Oh, no. "A Saudi man has been chained in a basement apartment for more than six years because his father believes he is possessed by an evil female genie." Does it get more upsetting? Yes:
Says the father of the 29-year-old, Turki, to the Arab News (as reported by the Daily Mail), "When he has fits he has convulsions and his entire body twists and his eyes become completely white. Then the voice of a woman can be heard coming from him." In other words, the young man probably has some kind of neurological, mental or other medical ailment. Or at any rate, something that would suggest medical care. But there's the rub:
His father instead took the then-23-year-old to the local Immam to have the Koran read over him. "But most of them became scared when they heard the female voice telling them that she was a royal jinn (genie) and that no-one can exorcise her unless Turki dies." They recommended chaining him to the bed, which his father did. The young man, he says, is now "totally unaware of what is happening around him," does not talk and, in the opinion of one Saudi human rights activist who visited the family, is in a "semi-coma." It should be noted that he is also married; his wife is apparently living with the family too. The human rights activist has recommended that the Saudi Ministry of Social Affairs provide the family with better accommodation and increase their social security.
The family is a very poor one, living off of only $275 a month from said social security. But the belief in jinns is not unusual; not only did a Saudi family take a genie to court last year for harassment, but the young man's father says he himself was plagued by a female jinn in his youth - and was only cured after exorcism by a cleric. One hopes that the dissemination of the story will result in the young man receiving medical care if nothing else. And while it's easy to be shocked at the wide belief in superstition, consider this comment on the Daily Mail's story, from a man calling himself Crown Prince, in Ashford, UK:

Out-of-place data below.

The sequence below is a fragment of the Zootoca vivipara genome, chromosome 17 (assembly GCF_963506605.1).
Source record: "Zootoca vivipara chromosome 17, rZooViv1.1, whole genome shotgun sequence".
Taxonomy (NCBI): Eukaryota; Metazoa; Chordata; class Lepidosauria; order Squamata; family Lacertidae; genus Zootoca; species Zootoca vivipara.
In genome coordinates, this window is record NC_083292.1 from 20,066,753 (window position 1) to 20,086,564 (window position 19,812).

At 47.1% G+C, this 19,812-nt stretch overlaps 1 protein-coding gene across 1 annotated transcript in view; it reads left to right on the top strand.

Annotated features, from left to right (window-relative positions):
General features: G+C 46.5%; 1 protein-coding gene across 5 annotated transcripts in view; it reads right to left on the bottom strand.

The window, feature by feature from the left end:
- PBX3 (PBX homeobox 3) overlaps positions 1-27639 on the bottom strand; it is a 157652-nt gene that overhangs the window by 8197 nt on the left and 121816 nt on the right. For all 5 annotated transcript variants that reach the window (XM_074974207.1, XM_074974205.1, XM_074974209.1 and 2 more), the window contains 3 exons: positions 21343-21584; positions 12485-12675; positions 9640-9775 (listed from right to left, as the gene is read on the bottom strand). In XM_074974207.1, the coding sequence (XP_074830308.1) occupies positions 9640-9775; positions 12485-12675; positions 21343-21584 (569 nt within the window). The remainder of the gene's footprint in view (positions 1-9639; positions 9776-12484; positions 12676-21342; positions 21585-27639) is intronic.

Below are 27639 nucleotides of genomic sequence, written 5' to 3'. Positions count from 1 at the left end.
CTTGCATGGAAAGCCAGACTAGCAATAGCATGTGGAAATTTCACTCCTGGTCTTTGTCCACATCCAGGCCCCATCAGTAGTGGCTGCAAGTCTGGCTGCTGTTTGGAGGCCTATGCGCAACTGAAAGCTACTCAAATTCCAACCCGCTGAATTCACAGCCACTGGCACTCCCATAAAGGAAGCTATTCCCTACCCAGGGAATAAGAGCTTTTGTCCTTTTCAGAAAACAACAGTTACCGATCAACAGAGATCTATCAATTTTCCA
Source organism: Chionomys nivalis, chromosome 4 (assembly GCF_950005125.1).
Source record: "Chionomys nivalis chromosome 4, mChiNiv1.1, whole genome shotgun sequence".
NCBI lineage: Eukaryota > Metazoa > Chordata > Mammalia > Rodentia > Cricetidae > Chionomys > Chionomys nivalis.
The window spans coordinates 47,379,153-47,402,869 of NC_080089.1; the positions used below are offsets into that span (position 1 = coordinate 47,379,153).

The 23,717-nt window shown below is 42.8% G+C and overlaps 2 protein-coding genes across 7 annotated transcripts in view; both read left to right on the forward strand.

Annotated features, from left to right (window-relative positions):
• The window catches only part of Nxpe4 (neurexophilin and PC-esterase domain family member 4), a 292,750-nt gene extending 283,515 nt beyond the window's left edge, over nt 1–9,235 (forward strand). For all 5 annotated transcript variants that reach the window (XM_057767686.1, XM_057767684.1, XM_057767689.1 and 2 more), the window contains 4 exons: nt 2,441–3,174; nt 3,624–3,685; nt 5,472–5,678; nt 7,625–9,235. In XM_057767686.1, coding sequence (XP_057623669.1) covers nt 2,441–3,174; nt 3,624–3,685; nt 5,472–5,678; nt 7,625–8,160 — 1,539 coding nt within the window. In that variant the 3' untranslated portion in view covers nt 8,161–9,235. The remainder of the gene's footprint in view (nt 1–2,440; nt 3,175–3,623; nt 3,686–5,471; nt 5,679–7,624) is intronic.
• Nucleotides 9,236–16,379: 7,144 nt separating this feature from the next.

From experience, I know this is a demonic case. The spirit involved is called a 'familiar spirit' which runs in the family in various forms. It left the father to inhabit the son. Sometimes it takes the death of the host before it is transferred to the next generation but in this case, it left the father to get the son because of the persistent disturbance or appeals on the father's behalf from Moslem Clerics. So sad, trying to cure the exorcise the devil with evil. Medical science will only provide the kind of temporary relief those clerics provide. The solution will require stepping out of the Islamic mold and finding a cure elsewhere. If the spirit leaves the 29 year old, it will jump on another member of the family. If the power of that demon is not destroyed, it will remain in that family for ever.
That last sentence isn't wrong, if instead we're talking "superstition," and "stigma of mental health issues." For Turki's sake, let's hope he gets help - and that this information, too, is widely disseminated.